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|A CurtainUp Book Review
The Play Goes On
Reviewed by Elyse Sommer
Upon finishing the memoir that ended with the tragic death of playwright Neil Simon's beloved wife we said "You like and respect Simon. You love and weep for Joan." His closing with a line from a Gwen Verdon song "Where am I going and what will I find?" struck us as a signal that Simon would soldier on and that Rewrites would be followed by a sequel.
And here it is, appropriately wearing a book jacket that looks a Playbill and beginning just a day after he left us. Written in the same casual style of juxtaposing reminiscences about his work with just enough personal details to show how his art persistently imitates his life, the two books together are like act one and two of an autobiographical play.
As in Rewrites, Simon is at his best when he recounts anecdotes connected with the process of bringing his plays to stage or screen, a process in which he has always been an active participant. This includes decisions about firing actors who proved to be wrong for the parts for which they were hired. Harvey Keitel got his walking papers from The Odd Couple. When Tony Curtis came aboard during the Los Angeles tryouts of one of Simon's lesser known works, I Ought to be In Pictures, all went well until the first previews and time for the inevitable rewrites. "What do you mean, rewrites?" he exclaimed. "I thought this was the play. I thought what I learned was the play we were going to do!" To no one's surprise, Curtis never made it to Broadway -- but it was something of a surprise when he walked out after act one of a matinee performance. A rather different problem came up with the perfectly cast George Burns. Seems Burns' ever present hair piece looked out of place in one scene. When asked to remove it Burns, cooperation personified, took it off and tossed it into a saucer on the table, with this warning to all present: "Nobody drink from that saucer."
In case you didn't know that Simon was an uncredited contributor to Michael Bennett's A Chorus Line, chapter 11 now tells all about the circumstances. Aside from the satisfaction of doing his bit, Simon's only payoff for adding a few comic touches were a couple of pillow cases -- a rather strange gift which the recipient could only figure out as a way for Bennett to say "Thank you for keeping this under your pillow."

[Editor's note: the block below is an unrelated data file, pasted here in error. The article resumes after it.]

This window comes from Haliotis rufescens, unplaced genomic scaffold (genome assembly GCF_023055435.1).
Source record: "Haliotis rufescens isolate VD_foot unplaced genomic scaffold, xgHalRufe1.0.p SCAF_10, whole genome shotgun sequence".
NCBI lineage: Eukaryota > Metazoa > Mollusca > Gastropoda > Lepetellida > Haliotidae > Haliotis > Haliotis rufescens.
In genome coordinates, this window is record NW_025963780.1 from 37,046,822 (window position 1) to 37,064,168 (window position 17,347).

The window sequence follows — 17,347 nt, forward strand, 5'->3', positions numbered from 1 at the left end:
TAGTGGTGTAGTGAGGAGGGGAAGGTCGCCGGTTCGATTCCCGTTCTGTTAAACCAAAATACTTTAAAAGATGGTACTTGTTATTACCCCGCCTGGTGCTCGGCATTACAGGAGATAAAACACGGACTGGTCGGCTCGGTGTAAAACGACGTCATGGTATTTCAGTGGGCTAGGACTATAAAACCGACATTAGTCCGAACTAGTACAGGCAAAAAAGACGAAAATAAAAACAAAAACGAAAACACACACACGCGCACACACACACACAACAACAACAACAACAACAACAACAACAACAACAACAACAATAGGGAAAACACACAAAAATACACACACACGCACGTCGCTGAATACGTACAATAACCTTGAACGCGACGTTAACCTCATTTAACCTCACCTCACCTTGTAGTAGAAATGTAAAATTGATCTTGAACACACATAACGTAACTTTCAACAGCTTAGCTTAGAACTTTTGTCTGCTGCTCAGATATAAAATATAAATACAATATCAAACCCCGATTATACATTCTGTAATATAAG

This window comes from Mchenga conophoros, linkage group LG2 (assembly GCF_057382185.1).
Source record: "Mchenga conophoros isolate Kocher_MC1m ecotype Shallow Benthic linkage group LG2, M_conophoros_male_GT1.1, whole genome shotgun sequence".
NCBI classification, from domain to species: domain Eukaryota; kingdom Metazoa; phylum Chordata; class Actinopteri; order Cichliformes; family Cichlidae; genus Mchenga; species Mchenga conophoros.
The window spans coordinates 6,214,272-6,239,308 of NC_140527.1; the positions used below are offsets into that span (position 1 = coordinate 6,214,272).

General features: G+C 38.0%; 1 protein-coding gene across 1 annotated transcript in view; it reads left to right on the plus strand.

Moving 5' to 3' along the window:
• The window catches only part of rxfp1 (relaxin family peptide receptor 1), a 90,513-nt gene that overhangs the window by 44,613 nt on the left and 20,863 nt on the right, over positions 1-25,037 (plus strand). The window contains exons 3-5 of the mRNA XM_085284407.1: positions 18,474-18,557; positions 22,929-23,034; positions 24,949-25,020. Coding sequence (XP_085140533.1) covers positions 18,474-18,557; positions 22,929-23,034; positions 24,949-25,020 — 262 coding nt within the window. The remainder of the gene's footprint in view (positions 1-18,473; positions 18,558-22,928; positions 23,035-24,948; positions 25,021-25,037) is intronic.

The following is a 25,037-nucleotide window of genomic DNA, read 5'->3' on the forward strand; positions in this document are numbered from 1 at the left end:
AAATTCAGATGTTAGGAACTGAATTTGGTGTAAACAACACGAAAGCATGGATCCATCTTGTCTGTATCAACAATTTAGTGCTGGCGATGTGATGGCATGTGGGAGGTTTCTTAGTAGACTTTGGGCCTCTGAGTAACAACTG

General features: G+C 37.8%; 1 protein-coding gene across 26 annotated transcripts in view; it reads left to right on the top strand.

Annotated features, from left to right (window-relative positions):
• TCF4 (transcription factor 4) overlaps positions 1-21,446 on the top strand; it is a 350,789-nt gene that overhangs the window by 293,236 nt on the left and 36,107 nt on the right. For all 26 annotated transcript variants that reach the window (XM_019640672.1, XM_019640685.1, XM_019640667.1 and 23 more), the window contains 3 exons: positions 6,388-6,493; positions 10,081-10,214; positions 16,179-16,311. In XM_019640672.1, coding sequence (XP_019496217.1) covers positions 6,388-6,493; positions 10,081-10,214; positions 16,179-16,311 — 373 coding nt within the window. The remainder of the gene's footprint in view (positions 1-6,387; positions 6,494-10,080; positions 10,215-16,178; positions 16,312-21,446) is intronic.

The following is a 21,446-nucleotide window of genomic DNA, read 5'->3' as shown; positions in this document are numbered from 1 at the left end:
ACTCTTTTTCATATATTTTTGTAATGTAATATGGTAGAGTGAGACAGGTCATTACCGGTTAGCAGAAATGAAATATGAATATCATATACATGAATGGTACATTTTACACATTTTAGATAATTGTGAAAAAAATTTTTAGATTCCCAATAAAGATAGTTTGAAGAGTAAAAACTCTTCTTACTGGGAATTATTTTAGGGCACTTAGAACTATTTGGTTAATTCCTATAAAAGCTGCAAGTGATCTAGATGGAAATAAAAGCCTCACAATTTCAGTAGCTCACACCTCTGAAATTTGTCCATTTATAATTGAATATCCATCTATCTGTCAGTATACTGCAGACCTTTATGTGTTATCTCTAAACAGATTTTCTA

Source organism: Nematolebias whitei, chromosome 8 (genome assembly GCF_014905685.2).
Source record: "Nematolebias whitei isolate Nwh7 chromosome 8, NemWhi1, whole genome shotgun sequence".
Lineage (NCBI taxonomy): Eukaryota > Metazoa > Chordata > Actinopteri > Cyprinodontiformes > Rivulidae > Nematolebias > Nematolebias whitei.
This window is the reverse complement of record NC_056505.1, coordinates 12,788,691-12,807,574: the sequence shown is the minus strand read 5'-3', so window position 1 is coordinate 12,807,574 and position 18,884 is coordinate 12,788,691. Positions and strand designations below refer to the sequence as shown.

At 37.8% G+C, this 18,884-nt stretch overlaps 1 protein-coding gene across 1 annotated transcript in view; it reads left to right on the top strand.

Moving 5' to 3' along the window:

One of the most amusing personal remembrances is about his trip to London with his thirteen-year-old grandson Andrew, who obviously inherited a good deal of grandpa's sense of humor. On the last evening of their holiday, they went to see David Mamet's Cryptogram and Andrew, who had never heard actors read Mamet's dialogue before was clearly taken with the style. As soon as the curtain went down, Andrew turned into a character in a Mamet play, but as written by Andrew. When Simon realized what his grandson was doing, he got into the spirit of things and the ensuing Mametian interchange is a howl. The warmth of this grandfather-grandson getting to know you trip should make every grandparent try to make time for a similar holiday.
Simon's various house hunts -- especially, in Los Angeles -- are fodder from some wry Simonesque observations but by the time we've seen him buy a house in Bel Air, Sante Fe and move back to New York's East Side, one gets a sense of padding with this excess of real estate details. As is often common with plays generally and sequels in particular, the promise of act one often loses its fizz in act two. This is also true of this second act memoir. It's nice to know that the play continues to go on for the prolific and too often underrated playwright -- but let's hope he spends his golden years playwriting instead of memoir writing.